Potential Economic and Development Prospects of Non Timber Forest Products in Community Agroforestry Land around Sibolangit Tourism Park Oding Affandi; Anita Zaitunah; Ridwanti Batubara
Forest and Society Vol. 1 No. 1 (2017): APRIL
Publisher : Forestry Faculty, Universitas Hasanuddin

Show Abstract | Download Original | Original Source | Check in Google Scholar | DOI: 10.24259/fs.v1i1.1096

Abstract

The communities who live around Sibolangit Tourism Park have developed nontimber forest products (NTFP) in their own agroforestry lands. This research evaluates the potential economic and development prospects from NTFP development in the Park by examining: (1) type of NTFP and economic value from community agrofrestry land, (2) contribution of NTFPs on household income, (3) development prospects of NTFP-based agroforestry around Sibolangit Tourism Park. The research was conducted in two selected villages around Sibolangit Tourism Park: Sembahe Village and Batu Mbelin Village. The research took place over a period between June and August 2016. Research data was obtained from in-depth interviews and observations. A descriptive method was used to analyze and describe facts related to the research aims. The type of NTFPs cultivated by communities at the research sites include mangosteen, durian, garcinia, candlenut, lanzones, lansium, bitter bean, and areca nut (as their forestry component) and ginger, turmeric, chili, papaya, etlingera, and banana (as the agriculture component). Most NTFPs are cultivated as a comercial product. The economic value of NTFPs in Batu Mbelin Village has reached Rp. 547,275,000/year or contribute 80.07% of total family income. Meanwhile, the economic value of NTFPs in Sembahe Village has reached Rp 682,100,000/year, contributing to 78.75% of total household income.  Therefore, the prospects for supporting and expanding NTFP in agroforestry plots in and around Sibolangit Tourism Park has high potential for supporting household income
Managing Forest Conflicts: Perspectives of Indonesia’s Forest Management Unit Directors Larry A. Fisher; Yeon-Su Kim; Sitti Latifah; Madani Mukarom
Forest and Society Vol. 1 No. 1 (2017): APRIL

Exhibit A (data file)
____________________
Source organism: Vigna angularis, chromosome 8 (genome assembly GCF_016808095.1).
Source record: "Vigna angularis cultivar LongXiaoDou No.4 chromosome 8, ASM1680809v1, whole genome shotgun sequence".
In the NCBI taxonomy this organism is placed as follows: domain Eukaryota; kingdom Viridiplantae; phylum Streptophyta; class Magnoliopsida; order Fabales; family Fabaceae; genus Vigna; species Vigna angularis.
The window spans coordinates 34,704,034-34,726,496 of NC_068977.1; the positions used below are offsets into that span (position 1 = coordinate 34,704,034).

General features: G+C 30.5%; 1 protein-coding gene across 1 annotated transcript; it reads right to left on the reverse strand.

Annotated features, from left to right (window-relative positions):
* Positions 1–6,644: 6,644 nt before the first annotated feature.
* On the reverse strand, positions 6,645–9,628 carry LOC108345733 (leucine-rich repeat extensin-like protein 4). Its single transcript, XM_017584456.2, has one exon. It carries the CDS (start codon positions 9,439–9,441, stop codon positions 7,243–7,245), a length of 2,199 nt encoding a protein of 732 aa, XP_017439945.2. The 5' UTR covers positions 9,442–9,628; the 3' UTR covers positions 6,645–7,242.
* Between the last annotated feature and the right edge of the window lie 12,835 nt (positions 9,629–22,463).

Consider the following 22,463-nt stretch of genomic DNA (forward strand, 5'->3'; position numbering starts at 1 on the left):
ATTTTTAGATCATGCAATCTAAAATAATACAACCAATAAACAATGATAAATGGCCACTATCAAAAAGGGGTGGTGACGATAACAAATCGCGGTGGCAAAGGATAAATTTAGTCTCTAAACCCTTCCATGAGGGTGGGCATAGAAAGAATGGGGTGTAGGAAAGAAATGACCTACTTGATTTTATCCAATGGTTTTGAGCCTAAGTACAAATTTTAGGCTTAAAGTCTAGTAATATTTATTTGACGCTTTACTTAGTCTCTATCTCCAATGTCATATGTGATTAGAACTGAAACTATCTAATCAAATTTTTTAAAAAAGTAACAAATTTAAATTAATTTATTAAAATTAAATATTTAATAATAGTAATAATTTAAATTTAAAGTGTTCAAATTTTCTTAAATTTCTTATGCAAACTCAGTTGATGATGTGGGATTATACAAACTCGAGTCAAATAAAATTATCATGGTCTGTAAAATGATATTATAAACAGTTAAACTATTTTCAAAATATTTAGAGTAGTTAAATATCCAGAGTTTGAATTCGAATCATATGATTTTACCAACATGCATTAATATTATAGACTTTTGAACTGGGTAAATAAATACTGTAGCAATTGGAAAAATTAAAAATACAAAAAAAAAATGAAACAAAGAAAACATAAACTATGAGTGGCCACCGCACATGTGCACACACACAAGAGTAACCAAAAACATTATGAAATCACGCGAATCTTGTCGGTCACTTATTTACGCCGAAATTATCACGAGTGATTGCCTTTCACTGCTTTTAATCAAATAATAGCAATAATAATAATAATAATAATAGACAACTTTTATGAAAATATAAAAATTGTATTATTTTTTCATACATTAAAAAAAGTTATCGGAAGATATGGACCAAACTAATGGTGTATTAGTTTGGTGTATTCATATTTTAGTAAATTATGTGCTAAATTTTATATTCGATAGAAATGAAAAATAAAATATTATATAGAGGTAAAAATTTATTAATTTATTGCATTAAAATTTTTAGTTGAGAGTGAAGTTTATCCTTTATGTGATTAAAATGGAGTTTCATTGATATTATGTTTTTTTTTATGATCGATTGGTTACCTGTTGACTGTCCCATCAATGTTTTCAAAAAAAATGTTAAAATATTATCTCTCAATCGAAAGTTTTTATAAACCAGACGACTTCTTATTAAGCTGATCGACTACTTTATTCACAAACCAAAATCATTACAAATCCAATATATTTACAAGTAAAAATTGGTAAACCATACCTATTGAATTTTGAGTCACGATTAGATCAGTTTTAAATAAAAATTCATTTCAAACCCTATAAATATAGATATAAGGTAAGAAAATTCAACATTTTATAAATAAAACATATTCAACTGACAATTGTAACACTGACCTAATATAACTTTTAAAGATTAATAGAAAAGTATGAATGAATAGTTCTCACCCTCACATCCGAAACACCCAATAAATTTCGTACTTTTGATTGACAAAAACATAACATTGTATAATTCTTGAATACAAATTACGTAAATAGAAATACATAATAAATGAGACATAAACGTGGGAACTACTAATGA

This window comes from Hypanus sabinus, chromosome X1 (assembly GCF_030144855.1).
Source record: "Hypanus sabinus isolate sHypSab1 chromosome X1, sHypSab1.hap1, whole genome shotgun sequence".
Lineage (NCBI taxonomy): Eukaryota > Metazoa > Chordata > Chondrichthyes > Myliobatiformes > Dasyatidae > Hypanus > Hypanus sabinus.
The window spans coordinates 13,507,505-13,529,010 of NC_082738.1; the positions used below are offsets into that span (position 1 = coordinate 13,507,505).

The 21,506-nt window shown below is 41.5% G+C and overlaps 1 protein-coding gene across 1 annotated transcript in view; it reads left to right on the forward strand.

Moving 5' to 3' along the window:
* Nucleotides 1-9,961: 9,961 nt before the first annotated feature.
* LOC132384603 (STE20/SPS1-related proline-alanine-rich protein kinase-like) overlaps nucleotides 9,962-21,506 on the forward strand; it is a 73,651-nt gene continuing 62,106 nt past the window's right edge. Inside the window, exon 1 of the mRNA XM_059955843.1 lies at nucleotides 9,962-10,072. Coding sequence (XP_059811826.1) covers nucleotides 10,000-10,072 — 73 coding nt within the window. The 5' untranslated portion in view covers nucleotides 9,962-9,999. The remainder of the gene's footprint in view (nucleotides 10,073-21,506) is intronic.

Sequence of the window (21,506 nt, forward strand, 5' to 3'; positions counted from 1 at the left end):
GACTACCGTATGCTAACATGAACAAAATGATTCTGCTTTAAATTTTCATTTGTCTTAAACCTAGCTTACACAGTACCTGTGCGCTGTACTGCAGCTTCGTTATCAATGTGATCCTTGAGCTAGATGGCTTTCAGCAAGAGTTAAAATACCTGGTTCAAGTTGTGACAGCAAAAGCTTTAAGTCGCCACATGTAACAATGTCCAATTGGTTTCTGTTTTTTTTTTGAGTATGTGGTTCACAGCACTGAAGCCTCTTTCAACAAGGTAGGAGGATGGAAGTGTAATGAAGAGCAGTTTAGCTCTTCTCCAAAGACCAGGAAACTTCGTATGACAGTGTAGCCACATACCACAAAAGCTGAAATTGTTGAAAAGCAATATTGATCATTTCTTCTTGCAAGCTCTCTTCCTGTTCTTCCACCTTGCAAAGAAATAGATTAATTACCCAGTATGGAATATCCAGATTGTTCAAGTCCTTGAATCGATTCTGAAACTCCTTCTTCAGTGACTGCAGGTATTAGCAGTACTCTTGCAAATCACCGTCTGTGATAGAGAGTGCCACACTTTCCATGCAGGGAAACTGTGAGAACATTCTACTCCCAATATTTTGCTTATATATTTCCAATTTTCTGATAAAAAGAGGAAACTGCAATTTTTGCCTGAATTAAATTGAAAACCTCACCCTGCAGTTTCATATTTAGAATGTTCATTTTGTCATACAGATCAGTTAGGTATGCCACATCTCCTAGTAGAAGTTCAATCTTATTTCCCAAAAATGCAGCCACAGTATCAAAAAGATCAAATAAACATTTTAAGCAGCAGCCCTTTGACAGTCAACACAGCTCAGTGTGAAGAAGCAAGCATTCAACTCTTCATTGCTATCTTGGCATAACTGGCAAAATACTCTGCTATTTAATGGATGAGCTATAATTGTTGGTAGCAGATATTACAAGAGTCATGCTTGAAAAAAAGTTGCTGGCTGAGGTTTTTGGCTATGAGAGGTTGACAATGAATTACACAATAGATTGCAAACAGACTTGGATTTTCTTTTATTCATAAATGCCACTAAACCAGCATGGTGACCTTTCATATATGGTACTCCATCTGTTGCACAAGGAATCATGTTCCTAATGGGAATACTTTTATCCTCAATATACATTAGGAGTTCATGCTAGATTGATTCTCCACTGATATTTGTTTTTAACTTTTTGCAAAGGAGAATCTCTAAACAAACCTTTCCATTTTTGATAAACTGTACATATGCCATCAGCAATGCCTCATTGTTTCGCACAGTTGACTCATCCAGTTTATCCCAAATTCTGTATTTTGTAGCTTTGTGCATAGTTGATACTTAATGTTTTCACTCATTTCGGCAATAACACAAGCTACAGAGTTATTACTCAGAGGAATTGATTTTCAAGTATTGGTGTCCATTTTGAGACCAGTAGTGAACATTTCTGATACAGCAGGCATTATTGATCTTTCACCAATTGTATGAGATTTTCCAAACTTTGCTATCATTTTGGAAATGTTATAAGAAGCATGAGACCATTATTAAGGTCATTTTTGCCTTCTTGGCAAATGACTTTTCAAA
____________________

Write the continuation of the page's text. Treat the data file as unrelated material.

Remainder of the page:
Publisher : Forestry Faculty, Universitas Hasanuddin

Show Abstract | Download Original | Original Source | Check in Google Scholar | DOI: 10.24259/fs.v1i1.772

Abstract

Recent expansion of the forestry and plantation sectors in Indonesia has intensified agrarian and natural resource conflicts, and created increased awareness of the social, economic and environmental impacts of these disputes. Addressing these disputes is a critical issue in advancing Indonesia’s commitment to sustainable forest management.  The Forest Management Units (Kesatuan Pengelolaan Hutan, or KPH), have become the pivotal structural element for managing all state forests at the local level, with responsibility for conventional forest management and policy implementation (establishing management boundaries, conducting forest inventory, and developing forest management plans), as well as the legal mandate to communicate and work with indigenous people and local communities.  This paper presents the results of a national survey of all currently functioning KPH units, the first of its kind ever conducted with KPH leadership, to obtain a system-wide perspective of the KPHs’ role, mandate, and capacity for serving as effective intermediaries in managing forest conflicts in Indonesia. The survey results show that the KPHs are still in a very initial stage of development, and are struggling with a complex and rapidly evolving policy and institutional framework. The most common conflicts noted by respondents included forest encroachment, tenure disputes, boundary conflicts, and illegal logging and land clearing.  KPH leadership views conflict resolution as among their primary duties and functions, and underscored the importance of more proactive and collaborative approaches for addressing conflict, many seeing themselves as capable facilitators and mediators. Overall, these results juxtapose a generally constructive view by KPH leadership over their role and responsibility in addressing forest management conflicts, with an extremely challenging social, institutional, and political setting. The KPHs can certainly play an important role as local intermediaries, and in some cases, as facilitative mediators in resolving local conflicts, but only with a more concerted effort from central and provincial government authorities to provide greater consistency in policies and regulations, improved policy communication, and a sustained commitment to strengthening the capacity of individual KPHs.